On appeal, defendant contended that the trial court reversibly erred when it admitted evidence of his prior bad acts. The victim’s mother testified that during the last year of her relationship with defendant, she would wake up with defendant having sex with her and defendant would refuse to stop when she objected. The victim’s sister testified that defendant watched her undress one time and, on a separate occasion when defendant had picked her up from work, he stopped the car and showed her his intimate parts. The evidence regarding the victim’s mother was probative of defendant’s method and intent of seeking sexual gratification from individuals who were isolated and sleeping. Conversely, the evidence involving the victim’s sister was not probative of any relevant evidence, so the trial court erred in admitting it. However, such error was harmless given defendant’s admissions regarding his assault on the victim.

Defendant also contended that the trial court erroneously sentenced him to imprisonment rather than probation. Both the probation department and a psychosexual evaluator recommended that defendant be sentenced to probation with sex offender treatment. However, defendant stated his intent to invoke his Fifth Amendment right against self-incrimination during sex offender treatment sessions. Because the court determined that defendant could not successfully complete treatment without admitting any wrongdoing, it did not abuse its discretion in sentencing him to imprisonment. The judgments and sentences were affirmed.

Summary and full case available here, courtesy of The Colorado Lawyer.

 

Tenth Circuit: Parental Privilege is Constitutionally Protected Interest and Restrictions on Parenting Require Heightened Justification

The Tenth Circuit Court of Appeal issued its opinion in United States v. Bear on Friday, October 31, 2014.

In 2001, Wesley A. Bear was convicted in Iowa state court of two counts of committing lascivious acts on a child following offenses involving two children under 12 years of age. As a result of these convictions, Mr. Bear is required to register for life as a sex offender under the Sex Offender Registration and Notification Act (SORNA). In 2010, Mr. Bear was convicted of a SORNA violation in a different part of Iowa. He subsequently purchased a trailer home and registered at the trailer’s address, but he and his wife and children moved to Oklahoma City and Mr. Bear failed to update his registration. He was arrested and charged with failure to comply with SORNA. He pled guilty, and was sentenced to 23 months imprisonment followed by 5 years’ supervised release with sex offender conditions, including requirements that he submit to sex offender mental health assessment and treatment, a prohibition on being at any residence where children under age 18 are residing, and a prohibition on associating with children under the age of 18 unless in the presence of a responsible adult who is aware of his criminal background. He objected to the imposition of the special conditions, arguing they were too remote in time to be reasonably related as conditions of his supervised release, that they prevented him from parenting his own children, and that he previously underwent sex offender mental health treatment around the time of his previous conviction. The district court overruled Mr. Bear’s objections and imposed the special conditions, and Mr. Bear appealed.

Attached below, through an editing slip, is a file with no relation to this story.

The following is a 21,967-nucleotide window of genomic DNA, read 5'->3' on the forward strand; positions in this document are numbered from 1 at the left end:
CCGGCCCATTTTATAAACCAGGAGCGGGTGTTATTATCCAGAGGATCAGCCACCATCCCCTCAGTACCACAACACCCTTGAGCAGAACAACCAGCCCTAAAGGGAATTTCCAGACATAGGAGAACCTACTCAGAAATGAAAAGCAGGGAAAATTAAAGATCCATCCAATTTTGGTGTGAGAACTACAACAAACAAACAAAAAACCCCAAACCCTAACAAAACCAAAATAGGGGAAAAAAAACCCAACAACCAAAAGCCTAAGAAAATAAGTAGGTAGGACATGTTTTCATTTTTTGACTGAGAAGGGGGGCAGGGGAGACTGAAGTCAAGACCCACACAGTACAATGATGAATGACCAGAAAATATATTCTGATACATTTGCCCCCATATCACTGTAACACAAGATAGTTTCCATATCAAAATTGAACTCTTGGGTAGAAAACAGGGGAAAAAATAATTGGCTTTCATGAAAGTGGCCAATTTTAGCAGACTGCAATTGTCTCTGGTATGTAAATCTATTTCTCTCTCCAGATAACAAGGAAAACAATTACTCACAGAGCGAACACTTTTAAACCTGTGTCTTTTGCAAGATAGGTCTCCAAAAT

The Tenth Circuit, noting that district courts have broad authority to impose special conditions of supervised release, first addressed Mr. Bear’s contention that his prior convictions were too remote to be reasonably related to his supervised release. The Tenth Circuit found that, although his convictions were 12 years old and he had shown no further proclivity toward sexual deviance since his original conviction, the facts surrounding the original incidents were troubling, and the requirements of mental health assessment and treatment were appropriate. The Tenth Circuit also found no error in the district court’s reliance on the probation officer to determine when Mr. Bear was ready to be released from mental health treatment.